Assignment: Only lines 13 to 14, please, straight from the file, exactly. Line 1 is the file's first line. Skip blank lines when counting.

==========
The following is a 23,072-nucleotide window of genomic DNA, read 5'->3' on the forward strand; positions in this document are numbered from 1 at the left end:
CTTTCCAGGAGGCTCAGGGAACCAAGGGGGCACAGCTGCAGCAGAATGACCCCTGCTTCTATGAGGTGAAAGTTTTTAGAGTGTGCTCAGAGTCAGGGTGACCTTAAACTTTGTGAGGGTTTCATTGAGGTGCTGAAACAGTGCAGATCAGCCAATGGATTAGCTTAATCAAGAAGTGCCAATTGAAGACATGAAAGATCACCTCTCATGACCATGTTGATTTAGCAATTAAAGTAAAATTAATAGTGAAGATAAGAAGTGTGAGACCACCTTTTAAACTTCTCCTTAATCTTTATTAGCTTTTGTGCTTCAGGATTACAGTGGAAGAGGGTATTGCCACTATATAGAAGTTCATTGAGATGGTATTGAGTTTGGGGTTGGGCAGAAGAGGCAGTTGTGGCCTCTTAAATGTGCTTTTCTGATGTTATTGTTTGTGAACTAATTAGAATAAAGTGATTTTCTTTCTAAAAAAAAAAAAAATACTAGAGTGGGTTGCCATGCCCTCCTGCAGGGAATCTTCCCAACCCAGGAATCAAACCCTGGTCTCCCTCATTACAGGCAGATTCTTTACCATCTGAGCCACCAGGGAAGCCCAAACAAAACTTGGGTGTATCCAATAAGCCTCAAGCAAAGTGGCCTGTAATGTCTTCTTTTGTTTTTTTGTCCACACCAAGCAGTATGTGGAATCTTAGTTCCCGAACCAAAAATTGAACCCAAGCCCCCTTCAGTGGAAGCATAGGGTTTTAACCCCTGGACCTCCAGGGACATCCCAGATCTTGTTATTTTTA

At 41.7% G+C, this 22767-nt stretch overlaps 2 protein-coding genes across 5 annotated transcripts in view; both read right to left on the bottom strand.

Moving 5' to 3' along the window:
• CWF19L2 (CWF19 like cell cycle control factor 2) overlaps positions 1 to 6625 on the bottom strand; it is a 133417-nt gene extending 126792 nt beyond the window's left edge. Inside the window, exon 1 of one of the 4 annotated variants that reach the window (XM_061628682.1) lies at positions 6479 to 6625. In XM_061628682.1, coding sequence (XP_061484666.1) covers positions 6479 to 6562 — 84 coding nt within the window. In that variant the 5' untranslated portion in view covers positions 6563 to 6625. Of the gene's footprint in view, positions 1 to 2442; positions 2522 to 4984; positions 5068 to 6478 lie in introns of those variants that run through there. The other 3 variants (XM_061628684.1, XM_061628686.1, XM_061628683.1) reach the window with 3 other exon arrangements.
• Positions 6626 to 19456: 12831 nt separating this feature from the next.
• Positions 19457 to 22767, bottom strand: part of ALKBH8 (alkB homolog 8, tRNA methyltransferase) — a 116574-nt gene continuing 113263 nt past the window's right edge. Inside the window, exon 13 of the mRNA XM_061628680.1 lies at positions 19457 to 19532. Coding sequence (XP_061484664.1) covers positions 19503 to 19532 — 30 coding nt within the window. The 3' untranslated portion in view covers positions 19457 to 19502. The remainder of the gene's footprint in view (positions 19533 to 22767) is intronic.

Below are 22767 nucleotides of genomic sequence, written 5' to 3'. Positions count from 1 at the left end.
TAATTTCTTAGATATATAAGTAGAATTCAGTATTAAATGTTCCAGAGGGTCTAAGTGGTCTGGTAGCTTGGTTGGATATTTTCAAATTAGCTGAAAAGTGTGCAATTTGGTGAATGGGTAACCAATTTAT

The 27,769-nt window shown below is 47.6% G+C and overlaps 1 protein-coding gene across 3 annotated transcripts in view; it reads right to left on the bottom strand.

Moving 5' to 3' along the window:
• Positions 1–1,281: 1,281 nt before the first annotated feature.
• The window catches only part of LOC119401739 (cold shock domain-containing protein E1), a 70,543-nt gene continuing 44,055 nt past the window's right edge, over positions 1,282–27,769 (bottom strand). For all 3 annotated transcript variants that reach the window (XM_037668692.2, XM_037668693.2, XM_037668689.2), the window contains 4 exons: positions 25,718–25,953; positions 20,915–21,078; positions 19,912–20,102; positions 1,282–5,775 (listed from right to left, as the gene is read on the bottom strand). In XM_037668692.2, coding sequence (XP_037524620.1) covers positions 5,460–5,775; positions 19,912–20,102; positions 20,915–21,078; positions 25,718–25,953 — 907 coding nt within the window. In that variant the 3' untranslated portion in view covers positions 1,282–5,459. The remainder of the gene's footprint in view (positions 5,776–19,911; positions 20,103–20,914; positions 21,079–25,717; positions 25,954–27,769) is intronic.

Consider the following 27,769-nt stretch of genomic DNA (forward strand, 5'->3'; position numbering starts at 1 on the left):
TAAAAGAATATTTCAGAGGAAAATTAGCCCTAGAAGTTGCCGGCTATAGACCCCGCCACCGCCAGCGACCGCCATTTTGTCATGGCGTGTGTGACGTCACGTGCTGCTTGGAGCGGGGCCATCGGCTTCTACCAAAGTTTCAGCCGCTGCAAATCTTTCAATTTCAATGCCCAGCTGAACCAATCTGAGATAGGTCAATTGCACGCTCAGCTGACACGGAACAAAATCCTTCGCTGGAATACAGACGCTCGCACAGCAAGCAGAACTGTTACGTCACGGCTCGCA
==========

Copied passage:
• The window catches only part of LOC119401739 (cold shock domain-containing protein E1), a 70,543-nt gene continuing 44,055 nt past the window's right edge, over positions 1,282–27,769 (bottom strand). For all 3 annotated transcript variants that reach the window (XM_037668692.2, XM_037668693.2, XM_037668689.2), the window contains 4 exons: positions 25,718–25,953; positions 20,915–21,078; positions 19,912–20,102; positions 1,282–5,775 (listed from right to left, as the gene is read on the bottom strand). In XM_037668692.2, coding sequence (XP_037524620.1) covers positions 5,460–5,775; positions 19,912–20,102; positions 20,915–21,078; positions 25,718–25,953 — 907 coding nt within the window. In that variant the 3' untranslated portion in view covers positions 1,282–5,459. The remainder of the gene's footprint in view (positions 5,776–19,911; positions 20,103–20,914; positions 21,079–25,717; positions 25,954–27,769) is intronic.

Consider the following 27,769-nt stretch of genomic DNA (forward strand, 5'->3'; position numbering starts at 1 on the left):